As a way to end the lingering crises in several parts of Africa, Zimbabwean president Robert Mugabe has renewed calls for a pan-African president to lead a United States of Africa. He was joining the late Libyan leader Muammar Gaddafi’s refrain of pan-Africanism as a route to Africa’s development.

The more things change, the more they remain the same.

At some point in Africa’s colonial and post-colonial history, ‘pan-Africanism’ was very popular. Notable pan-Africanist like Kwameh Nkrumah, who was quite conspicuously the poster boy of Pan-Africanism, and others like Haille Sellasie, Ahmed Sekou Toure and Muammar Gaddaffi proselytized it. They trotted the four corners of the continent looking for new adherents and converting them. This was one of the reasons for the establishment of the African Union.
However, very little thought went into what pan-Africanism was all about in form, substance and philosophy. Its emotional appeal did well to invigorate the struggle for independence of African countries. Sadly, it has not moved any further from its rallying call of people of African descent to an agenda for development. Pan-Africanism was supposed to be the force that galvanized Africa’s cause. It was supposed to give Africa a post-colonial identity, make a statement on Africa’s being, of Africa’s break-away from Euro-centric hegemony. Yet because in its very being pan-Africanism was very amorphous, none of these goals were met.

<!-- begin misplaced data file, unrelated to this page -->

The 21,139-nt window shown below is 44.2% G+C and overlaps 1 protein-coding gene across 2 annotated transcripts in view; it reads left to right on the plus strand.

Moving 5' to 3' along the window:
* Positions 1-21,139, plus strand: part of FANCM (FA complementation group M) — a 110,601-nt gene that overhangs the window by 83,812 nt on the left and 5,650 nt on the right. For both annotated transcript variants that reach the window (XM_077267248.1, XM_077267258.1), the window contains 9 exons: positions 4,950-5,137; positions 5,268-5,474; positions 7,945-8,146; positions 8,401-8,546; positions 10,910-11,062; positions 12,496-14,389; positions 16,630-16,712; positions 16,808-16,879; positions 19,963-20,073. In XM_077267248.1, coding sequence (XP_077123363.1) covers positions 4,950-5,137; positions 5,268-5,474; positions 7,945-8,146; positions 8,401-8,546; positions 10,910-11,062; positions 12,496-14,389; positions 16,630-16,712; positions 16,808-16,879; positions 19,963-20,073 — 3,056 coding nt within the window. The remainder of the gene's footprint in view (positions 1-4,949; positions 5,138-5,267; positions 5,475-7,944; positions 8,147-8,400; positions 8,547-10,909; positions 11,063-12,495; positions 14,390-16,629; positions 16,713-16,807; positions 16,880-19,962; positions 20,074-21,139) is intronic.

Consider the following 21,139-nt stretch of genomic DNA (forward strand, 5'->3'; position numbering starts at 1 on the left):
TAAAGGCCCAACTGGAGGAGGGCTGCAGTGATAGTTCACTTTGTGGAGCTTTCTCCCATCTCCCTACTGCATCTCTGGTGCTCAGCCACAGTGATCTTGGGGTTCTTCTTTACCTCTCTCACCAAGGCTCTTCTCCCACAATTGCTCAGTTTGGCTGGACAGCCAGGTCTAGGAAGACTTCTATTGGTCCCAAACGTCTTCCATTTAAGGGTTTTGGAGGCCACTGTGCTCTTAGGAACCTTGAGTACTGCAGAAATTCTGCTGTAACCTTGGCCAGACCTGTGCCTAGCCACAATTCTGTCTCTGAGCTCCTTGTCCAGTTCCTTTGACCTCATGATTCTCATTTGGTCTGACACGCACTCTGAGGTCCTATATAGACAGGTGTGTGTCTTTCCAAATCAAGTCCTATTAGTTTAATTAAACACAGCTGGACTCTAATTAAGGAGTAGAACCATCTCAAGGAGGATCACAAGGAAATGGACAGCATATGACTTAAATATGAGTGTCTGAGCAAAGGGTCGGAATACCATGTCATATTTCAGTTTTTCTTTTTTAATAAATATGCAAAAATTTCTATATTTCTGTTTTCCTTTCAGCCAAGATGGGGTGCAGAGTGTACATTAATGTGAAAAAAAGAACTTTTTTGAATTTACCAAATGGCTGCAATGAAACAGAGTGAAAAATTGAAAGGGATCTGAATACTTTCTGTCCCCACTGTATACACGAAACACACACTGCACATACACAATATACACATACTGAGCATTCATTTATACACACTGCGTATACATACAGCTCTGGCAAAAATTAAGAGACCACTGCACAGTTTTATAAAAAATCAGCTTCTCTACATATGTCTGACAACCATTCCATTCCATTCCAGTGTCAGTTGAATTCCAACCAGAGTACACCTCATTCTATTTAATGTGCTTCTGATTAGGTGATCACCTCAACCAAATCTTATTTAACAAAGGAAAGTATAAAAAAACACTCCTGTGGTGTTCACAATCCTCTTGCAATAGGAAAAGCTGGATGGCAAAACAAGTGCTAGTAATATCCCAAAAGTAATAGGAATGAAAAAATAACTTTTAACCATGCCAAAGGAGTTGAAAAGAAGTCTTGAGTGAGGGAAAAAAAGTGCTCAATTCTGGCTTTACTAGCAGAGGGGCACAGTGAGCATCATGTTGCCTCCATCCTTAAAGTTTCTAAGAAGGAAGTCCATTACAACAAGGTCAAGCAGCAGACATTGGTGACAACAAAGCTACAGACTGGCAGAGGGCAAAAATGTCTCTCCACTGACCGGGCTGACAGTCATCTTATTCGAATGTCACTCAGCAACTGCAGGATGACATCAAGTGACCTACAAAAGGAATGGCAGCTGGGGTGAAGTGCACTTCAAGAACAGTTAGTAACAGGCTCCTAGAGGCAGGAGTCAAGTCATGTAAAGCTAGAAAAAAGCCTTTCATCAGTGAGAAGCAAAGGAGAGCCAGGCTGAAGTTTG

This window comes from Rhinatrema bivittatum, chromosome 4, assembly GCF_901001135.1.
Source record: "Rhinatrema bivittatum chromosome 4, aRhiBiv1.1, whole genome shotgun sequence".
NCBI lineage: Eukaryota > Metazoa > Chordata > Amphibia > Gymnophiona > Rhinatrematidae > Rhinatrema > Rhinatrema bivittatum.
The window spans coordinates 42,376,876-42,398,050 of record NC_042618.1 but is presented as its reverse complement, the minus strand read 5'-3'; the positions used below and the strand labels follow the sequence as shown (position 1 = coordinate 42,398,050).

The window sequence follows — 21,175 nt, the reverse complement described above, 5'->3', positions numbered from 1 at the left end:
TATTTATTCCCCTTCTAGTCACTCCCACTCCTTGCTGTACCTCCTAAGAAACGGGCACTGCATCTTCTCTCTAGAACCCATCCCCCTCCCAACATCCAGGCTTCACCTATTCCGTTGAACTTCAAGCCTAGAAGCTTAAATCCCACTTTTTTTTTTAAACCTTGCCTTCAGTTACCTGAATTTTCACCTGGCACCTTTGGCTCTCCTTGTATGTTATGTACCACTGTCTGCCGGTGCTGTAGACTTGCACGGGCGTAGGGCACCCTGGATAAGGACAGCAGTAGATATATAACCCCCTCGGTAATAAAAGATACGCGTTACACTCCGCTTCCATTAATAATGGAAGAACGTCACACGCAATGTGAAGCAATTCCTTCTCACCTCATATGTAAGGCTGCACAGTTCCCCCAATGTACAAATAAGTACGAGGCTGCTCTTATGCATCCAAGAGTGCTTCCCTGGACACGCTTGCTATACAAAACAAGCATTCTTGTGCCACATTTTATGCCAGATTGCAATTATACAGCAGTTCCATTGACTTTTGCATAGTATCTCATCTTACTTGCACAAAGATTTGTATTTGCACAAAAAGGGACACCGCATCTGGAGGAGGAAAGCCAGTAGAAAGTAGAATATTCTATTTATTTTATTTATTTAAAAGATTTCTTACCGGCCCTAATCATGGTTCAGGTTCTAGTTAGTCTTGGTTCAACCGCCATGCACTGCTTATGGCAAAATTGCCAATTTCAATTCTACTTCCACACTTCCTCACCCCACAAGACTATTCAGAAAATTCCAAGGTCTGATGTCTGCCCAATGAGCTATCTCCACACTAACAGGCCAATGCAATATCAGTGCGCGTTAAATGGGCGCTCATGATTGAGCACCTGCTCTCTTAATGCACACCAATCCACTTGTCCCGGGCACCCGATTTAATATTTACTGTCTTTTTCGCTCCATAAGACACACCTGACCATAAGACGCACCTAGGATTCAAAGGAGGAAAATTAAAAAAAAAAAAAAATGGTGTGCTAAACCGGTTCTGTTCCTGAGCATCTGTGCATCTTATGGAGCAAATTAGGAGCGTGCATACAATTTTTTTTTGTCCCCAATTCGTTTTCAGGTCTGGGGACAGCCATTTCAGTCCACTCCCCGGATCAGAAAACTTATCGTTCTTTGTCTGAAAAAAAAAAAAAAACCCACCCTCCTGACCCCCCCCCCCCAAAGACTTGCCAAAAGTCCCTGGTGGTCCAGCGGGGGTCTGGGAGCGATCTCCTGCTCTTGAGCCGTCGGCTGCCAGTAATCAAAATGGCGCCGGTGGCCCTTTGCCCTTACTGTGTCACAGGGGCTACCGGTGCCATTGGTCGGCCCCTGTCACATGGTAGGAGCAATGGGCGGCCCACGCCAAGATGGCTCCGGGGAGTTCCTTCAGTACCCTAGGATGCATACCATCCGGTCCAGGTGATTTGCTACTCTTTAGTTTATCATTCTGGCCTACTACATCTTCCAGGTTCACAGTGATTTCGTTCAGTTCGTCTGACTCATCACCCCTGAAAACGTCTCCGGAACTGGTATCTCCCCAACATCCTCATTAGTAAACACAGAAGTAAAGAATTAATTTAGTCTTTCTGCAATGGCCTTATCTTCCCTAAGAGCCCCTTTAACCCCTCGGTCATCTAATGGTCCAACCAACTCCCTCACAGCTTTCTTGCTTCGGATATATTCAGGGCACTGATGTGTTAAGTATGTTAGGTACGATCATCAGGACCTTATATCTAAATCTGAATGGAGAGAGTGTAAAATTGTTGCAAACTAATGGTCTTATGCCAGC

The following was contributed by African Students For Liberty Local Coordinator Stephen Oyedemi

One of the beautiful things about most African countries is the diversity of cultures that define them; from Kenya to Nigeria to Ghana, Africa celebrates rich cultures that have evolved over many years. Culture simply put can be defined as the predominating attitudes and behaviour that characterise a group.

Cultures evolve; African cultures should come into modernity.

Many of us believe that the cultural settings of our forefathers were shaped by their society, what they saw, and their limited exposure to knowledge. We live in the times of Google, smart phones and apps, to mention a few; our thinking is highly influenced by the enormity of knowledge we are exposed to and there are no reasons for us to be confined to the ‘ancient’ cultures, or to pretend we love certain parts of them that in actual sense, we find extremely barbaric and irritating. Certain parts of cultures are good and could be exalted, but it is up to us to also decide those components of our cultures that we should forfeit.